|Bennett, Meghan - North Dakota State University|
|Rinehart, Joseph - Joe|
|Greenlee, Kendra - North Dakota State University|
Submitted to: Journal of Experimental Biology
Publication Type: Peer Reviewed Journal
Publication Acceptance Date: 4/4/2018
Publication Date: 5/1/2018
Citation: Bennett, M.M., Rinehart, J.P., Yocum, G.D., Greenlee, K.J. 2018. Cues for cavity nesters: investigating relevant zeitgebers for emerging leafcutting bees, Megachile rotundata. Journal of Experimental Biology. 221(10):jeb175406. https://doi.org/10.1242/jeb.175406.
DOI: https://doi.org/10.1242/jeb.175406 Interpretive Summary: Animals rely on cues to synchronize their biological rhythms to daily and seasonal fluctuations of the environment. We know very little about what cues pollinators are using to synchronize adult emergence, which is important for mating and resource availability. The alfalfa leafcutting bee, Megachile rotundata is a major pollinator used in commercial farming, and it is unknown how bees know what time to emerge. We examined how emerging bees respond to temperature cues, because we hypothesize these are important due to their development within a light restricted nest and cavity. We found that bees are highly sensitive to temperature fluctuations, and we have evidence that these fluctuations interact with their biological rhythm pathways. Furthermore, M. rotundata can quickly respond to a changing environment. This knowledge is crucial for understanding how emergence is mediated by the environment when animals develop in darkness. The majority of wild bee species share a similar life history; thus this study was crucial to better understanding how emergence of pollinators is mediated.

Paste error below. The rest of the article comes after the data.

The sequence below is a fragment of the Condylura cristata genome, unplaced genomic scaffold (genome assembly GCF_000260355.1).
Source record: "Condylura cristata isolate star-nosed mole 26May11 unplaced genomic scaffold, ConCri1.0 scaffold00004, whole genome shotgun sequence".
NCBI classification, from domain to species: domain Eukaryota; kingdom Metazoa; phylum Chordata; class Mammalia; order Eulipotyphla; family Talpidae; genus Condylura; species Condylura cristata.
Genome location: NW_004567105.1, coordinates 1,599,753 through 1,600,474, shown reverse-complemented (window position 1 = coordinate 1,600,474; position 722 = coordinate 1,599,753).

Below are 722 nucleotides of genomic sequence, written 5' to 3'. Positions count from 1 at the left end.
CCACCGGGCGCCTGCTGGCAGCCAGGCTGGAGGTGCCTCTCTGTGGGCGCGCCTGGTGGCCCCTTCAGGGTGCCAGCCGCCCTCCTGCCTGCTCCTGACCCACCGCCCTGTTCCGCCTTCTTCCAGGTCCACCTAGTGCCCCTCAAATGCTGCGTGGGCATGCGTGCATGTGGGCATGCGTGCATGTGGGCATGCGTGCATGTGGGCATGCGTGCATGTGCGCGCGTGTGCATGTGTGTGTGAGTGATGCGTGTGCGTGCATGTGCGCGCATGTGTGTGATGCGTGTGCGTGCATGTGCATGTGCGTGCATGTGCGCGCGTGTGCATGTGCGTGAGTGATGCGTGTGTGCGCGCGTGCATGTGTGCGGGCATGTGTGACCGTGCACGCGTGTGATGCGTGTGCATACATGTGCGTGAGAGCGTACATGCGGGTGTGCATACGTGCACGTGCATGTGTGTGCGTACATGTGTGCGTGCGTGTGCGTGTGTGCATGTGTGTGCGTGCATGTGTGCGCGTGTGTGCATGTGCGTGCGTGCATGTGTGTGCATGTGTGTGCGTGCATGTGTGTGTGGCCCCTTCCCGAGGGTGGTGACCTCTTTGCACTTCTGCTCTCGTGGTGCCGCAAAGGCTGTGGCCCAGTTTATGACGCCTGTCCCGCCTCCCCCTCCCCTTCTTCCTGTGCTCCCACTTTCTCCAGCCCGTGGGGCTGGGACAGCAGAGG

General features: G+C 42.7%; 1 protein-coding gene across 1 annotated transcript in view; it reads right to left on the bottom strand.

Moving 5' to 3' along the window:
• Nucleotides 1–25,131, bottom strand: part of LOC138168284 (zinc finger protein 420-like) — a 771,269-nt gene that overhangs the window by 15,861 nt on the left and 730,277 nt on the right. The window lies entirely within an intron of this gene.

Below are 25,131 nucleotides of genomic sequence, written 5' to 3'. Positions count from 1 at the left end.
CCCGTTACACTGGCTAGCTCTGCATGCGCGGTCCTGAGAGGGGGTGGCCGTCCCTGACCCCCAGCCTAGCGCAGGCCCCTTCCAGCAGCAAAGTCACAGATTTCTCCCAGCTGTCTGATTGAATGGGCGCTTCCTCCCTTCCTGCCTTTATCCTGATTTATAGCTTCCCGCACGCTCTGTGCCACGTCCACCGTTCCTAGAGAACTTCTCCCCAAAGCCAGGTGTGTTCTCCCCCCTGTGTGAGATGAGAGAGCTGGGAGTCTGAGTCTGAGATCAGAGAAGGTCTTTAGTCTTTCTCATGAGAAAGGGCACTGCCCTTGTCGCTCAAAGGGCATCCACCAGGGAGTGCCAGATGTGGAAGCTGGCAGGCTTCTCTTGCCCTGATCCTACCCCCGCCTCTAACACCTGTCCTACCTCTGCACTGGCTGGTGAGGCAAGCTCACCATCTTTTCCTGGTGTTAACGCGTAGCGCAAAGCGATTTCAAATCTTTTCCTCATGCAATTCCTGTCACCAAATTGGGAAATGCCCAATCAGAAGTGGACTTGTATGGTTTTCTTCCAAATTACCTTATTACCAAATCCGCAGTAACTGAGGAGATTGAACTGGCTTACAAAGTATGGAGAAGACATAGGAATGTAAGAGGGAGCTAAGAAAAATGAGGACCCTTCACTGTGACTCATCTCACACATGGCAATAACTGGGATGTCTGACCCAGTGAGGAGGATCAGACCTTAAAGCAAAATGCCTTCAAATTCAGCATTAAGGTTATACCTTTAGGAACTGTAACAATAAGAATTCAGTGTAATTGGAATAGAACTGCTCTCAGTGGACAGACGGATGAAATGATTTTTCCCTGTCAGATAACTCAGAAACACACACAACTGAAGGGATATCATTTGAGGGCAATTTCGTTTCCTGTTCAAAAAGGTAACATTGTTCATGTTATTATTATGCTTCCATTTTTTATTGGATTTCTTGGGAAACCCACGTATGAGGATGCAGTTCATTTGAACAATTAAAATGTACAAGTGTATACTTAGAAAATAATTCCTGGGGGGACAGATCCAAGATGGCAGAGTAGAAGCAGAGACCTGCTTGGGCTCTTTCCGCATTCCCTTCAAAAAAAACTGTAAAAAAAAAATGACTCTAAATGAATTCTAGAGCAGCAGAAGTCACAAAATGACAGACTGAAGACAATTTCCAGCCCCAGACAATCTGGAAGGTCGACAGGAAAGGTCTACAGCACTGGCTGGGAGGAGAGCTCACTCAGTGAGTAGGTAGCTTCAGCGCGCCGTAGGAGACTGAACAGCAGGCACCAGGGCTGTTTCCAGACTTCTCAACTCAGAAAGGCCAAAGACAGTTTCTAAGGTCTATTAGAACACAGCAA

Technical Abstract: Emerging insects rely on external cues to synchronize themselves with the environment. Thermoperiod has been identified as an important cue and may be important for insects that emerge from light-restricted habitats. The alfalfa leafcutting bee, Megachile rotundata, a cavity-nesting bee, undergoes development within a brood cell inside a cavity. Emerging M. rotundata respond to a thermoperiod, but it is unclear if the thermoperiod interacts with circadian feedback loops. To determine how a thermoperiod mediates emergence, we exposed emerging bees to changing conditions and measured emergence rhythms in response. We observed free-running emergence rhythms after exposure to a thermoperiod. Furthermore, how quickly bees can respond to thermal changes and how sensitive they are to the environment is unknown. When environmental conditions were switched during bee emergence, bees responded to that change within one day. We found emerging bees were sensitive to increases in temperature, entraining to slow (0.33°C) temperature ramp speeds. Together these data suggest that M. rotundata have underlying circadian mechanisms that can be synchronized by daily fluctuations in temperature. The response and sensitivity to a thermoperiod imply that M. rotundata evolved temperature-mediated oscillators.